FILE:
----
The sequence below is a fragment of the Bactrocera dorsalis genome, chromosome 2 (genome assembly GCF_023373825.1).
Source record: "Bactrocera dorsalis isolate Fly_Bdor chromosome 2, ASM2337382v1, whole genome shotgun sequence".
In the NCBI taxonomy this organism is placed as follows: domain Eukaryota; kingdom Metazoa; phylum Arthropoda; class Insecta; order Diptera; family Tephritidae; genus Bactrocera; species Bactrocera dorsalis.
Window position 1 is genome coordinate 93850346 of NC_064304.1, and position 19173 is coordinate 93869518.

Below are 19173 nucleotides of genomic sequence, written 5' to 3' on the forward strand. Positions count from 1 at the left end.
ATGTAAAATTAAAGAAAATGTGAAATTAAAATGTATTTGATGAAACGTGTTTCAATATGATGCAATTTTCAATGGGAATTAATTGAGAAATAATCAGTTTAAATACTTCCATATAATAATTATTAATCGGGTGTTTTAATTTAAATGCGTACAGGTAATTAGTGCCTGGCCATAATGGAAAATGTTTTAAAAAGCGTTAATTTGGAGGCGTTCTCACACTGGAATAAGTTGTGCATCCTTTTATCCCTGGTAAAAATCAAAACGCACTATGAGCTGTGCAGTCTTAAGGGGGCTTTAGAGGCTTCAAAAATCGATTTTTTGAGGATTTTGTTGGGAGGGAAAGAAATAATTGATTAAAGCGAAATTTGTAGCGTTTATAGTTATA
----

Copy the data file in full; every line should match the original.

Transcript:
The sequence below is a fragment of the Bactrocera dorsalis genome, chromosome 2 (genome assembly GCF_023373825.1).
Source record: "Bactrocera dorsalis isolate Fly_Bdor chromosome 2, ASM2337382v1, whole genome shotgun sequence".
In the NCBI taxonomy this organism is placed as follows: domain Eukaryota; kingdom Metazoa; phylum Arthropoda; class Insecta; order Diptera; family Tephritidae; genus Bactrocera; species Bactrocera dorsalis.
Window position 1 is genome coordinate 93850346 of NC_064304.1, and position 19173 is coordinate 93869518.

Below are 19173 nucleotides of genomic sequence, written 5' to 3' on the forward strand. Positions count from 1 at the left end.
ATGTAAAATTAAAGAAAATGTGAAATTAAAATGTATTTGATGAAACGTGTTTCAATATGATGCAATTTTCAATGGGAATTAATTGAGAAATAATCAGTTTAAATACTTCCATATAATAATTATTAATCGGGTGTTTTAATTTAAATGCGTACAGGTAATTAGTGCCTGGCCATAATGGAAAATGTTTTAAAAAGCGTTAATTTGGAGGCGTTCTCACACTGGAATAAGTTGTGCATCCTTTTATCCCTGGTAAAAATCAAAACGCACTATGAGCTGTGCAGTCTTAAGGGGGCTTTAGAGGCTTCAAAAATCGATTTTTTGAGGATTTTGTTGGGAGGGAAAGAAATAATTGATTAAAGCGAAATTTGTAGCGTTTATAGTTATA